DOE launches initiative to build EV battery workforce

By Jack Quinn | 03/27/2024 06:43 AM EDT

The program aims to ensure there will be enough skilled workers to construct clean energy projects.

Assembly line workers attach an LG battery to a 2023 Chevrolet Bolt EV.

Assembly line workers attaching a battery to a 2023 Chevrolet Bolt EV at a plant in Lake Orion, Michigan. Carlos Osorio/AP

The departments of Energy and Labor announced new training guidelines for battery manufacturing workers Tuesday as the Biden administration aims to ensure there will be an adequate supply of skilled employees to decarbonize the grid and expand the electric vehicle industry.

The guidelines are designed to standardize training for battery workers in several focus areas, including manufacturing cathodes and anodes, preparing electrodes, assembling cells and testing finished products for quality and safety with chemicals and high-voltage equipment. The departments also called for the creation of an official credential for training providers to present to students preparing for jobs.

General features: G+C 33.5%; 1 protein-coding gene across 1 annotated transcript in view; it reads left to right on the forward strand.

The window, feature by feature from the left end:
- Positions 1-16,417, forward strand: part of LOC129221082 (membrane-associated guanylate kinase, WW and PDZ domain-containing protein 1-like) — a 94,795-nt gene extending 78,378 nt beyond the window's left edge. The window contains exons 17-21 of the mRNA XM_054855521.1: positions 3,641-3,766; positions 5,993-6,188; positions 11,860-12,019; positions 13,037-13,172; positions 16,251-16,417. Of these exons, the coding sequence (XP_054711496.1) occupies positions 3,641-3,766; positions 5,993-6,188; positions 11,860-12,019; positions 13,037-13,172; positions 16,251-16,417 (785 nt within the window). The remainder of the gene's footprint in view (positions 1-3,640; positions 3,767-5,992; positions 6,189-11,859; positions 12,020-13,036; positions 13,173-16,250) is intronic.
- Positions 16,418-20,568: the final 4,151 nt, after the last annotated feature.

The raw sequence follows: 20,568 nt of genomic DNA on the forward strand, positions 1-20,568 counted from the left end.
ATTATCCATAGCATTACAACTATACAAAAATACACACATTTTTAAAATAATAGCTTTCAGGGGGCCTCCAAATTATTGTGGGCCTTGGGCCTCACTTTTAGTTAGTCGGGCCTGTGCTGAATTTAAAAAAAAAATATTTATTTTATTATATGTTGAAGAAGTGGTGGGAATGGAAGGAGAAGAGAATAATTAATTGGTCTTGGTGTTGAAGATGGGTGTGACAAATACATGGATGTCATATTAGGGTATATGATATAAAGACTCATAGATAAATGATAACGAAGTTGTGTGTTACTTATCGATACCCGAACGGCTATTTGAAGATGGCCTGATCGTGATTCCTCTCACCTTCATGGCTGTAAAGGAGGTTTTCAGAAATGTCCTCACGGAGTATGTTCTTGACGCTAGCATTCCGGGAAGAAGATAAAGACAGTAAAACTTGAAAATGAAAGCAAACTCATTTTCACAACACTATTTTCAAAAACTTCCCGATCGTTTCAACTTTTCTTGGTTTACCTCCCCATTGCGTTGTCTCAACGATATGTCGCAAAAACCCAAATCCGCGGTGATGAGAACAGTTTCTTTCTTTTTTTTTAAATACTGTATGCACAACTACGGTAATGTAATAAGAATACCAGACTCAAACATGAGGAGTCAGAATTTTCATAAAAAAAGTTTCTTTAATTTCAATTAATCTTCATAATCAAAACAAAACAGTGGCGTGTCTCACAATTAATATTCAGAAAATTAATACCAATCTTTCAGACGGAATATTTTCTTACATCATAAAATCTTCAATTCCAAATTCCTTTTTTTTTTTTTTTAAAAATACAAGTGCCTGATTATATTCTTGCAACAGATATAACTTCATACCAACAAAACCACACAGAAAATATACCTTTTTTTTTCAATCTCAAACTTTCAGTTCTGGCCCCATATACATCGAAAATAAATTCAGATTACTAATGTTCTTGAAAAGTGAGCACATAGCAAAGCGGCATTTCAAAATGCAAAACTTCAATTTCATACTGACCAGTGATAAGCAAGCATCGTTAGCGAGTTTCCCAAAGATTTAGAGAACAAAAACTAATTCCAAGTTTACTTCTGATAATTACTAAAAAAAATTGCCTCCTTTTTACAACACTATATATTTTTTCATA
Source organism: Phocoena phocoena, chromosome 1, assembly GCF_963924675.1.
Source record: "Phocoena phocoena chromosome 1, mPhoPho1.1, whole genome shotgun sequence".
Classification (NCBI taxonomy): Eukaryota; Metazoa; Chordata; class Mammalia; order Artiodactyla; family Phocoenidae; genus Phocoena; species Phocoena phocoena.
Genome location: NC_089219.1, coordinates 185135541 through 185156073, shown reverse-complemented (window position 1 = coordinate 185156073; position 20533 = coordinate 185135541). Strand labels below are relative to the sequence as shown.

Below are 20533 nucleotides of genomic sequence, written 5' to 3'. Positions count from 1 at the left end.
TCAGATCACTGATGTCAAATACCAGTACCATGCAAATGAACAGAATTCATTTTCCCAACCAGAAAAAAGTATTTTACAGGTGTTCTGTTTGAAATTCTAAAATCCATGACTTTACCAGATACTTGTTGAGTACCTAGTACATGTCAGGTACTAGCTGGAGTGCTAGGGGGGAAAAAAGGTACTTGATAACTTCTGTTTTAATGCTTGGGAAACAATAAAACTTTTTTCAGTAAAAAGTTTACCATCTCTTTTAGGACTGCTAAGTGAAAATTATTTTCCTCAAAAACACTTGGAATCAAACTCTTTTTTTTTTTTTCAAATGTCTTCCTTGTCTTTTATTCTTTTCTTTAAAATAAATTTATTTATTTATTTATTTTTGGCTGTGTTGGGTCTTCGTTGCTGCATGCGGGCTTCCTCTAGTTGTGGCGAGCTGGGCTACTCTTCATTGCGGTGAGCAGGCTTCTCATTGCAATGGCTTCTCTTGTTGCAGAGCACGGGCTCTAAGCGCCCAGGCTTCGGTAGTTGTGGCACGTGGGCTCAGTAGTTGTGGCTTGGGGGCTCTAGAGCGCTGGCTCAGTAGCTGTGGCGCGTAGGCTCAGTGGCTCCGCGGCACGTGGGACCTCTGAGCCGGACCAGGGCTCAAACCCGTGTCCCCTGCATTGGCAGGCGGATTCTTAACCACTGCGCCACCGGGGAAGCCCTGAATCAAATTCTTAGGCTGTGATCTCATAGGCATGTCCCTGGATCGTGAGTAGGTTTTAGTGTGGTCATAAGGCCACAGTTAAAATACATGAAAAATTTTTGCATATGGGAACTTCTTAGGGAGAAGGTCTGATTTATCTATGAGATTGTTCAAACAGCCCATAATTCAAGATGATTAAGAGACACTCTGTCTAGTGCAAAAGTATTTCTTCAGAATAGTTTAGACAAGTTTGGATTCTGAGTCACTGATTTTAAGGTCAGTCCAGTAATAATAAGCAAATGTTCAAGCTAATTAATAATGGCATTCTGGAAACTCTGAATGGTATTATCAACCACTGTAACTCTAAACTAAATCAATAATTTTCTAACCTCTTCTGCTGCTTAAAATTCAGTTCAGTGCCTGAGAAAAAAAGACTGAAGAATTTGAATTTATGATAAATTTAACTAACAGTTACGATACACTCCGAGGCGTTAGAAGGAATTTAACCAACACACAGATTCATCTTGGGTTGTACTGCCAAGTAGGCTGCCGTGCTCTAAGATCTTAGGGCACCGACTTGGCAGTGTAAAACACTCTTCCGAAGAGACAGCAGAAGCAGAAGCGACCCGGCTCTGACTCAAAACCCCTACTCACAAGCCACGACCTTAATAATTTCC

The training standards are part of DOE and Labor’s joint Battery Workforce Initiative, which was launched in March 2022 with $5 million in federal funding dedicated to workforce training programs. The new training guidelines, which are intended to support registered apprenticeships with battery machine operators, were crafted with input from representatives from companies, labor unions and community colleges.


“Training is the key to a successful battery industry,” Bob Galyen, chief technology officer for the battery industry trade association NAATBatt, said in a DOE press release accompanying the announcement. “The Battery Workforce Initiative will accelerate our return to global technology leadership and help create more middle-class jobs,” Galyen added.